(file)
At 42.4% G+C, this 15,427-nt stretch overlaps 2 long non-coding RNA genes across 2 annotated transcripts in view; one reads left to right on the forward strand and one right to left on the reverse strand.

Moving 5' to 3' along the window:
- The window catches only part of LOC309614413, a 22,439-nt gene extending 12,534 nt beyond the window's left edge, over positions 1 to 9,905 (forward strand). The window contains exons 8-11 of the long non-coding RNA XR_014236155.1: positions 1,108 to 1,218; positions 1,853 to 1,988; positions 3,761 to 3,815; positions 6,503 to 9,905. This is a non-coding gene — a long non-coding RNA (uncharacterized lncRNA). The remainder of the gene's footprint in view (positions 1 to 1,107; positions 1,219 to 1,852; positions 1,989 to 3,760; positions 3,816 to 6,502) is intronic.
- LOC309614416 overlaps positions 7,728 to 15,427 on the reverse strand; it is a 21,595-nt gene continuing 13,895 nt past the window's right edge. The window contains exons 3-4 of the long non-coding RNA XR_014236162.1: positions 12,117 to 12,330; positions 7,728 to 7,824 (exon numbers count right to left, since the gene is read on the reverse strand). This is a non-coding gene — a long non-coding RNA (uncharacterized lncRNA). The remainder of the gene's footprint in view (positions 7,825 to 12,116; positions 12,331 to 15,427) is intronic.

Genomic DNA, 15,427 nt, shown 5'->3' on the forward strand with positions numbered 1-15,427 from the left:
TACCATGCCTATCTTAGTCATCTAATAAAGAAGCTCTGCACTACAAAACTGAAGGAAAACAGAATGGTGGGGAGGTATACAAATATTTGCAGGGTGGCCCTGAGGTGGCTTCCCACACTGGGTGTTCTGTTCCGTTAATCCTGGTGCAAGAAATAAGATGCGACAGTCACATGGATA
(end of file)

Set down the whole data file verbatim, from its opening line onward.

At 42.4% G+C, this 15,427-nt stretch overlaps 2 long non-coding RNA genes across 2 annotated transcripts in view; one reads left to right on the forward strand and one right to left on the reverse strand.

Moving 5' to 3' along the window:
- The window catches only part of LOC309614413, a 22,439-nt gene extending 12,534 nt beyond the window's left edge, over positions 1 to 9,905 (forward strand). The window contains exons 8-11 of the long non-coding RNA XR_014236155.1: positions 1,108 to 1,218; positions 1,853 to 1,988; positions 3,761 to 3,815; positions 6,503 to 9,905. This is a non-coding gene — a long non-coding RNA (uncharacterized lncRNA). The remainder of the gene's footprint in view (positions 1 to 1,107; positions 1,219 to 1,852; positions 1,989 to 3,760; positions 3,816 to 6,502) is intronic.
- LOC309614416 overlaps positions 7,728 to 15,427 on the reverse strand; it is a 21,595-nt gene continuing 13,895 nt past the window's right edge. The window contains exons 3-4 of the long non-coding RNA XR_014236162.1: positions 12,117 to 12,330; positions 7,728 to 7,824 (exon numbers count right to left, since the gene is read on the reverse strand). This is a non-coding gene — a long non-coding RNA (uncharacterized lncRNA). The remainder of the gene's footprint in view (positions 7,825 to 12,116; positions 12,331 to 15,427) is intronic.

Genomic DNA, 15,427 nt, shown 5'->3' on the forward strand with positions numbered 1-15,427 from the left:
TACCATGCCTATCTTAGTCATCTAATAAAGAAGCTCTGCACTACAAAACTGAAGGAAAACAGAATGGTGGGGAGGTATACAAATATTTGCAGGGTGGCCCTGAGGTGGCTTCCCACACTGGGTGTTCTGTTCCGTTAATCCTGGTGCAAGAAATAAGATGCGACAGTCACATGGATA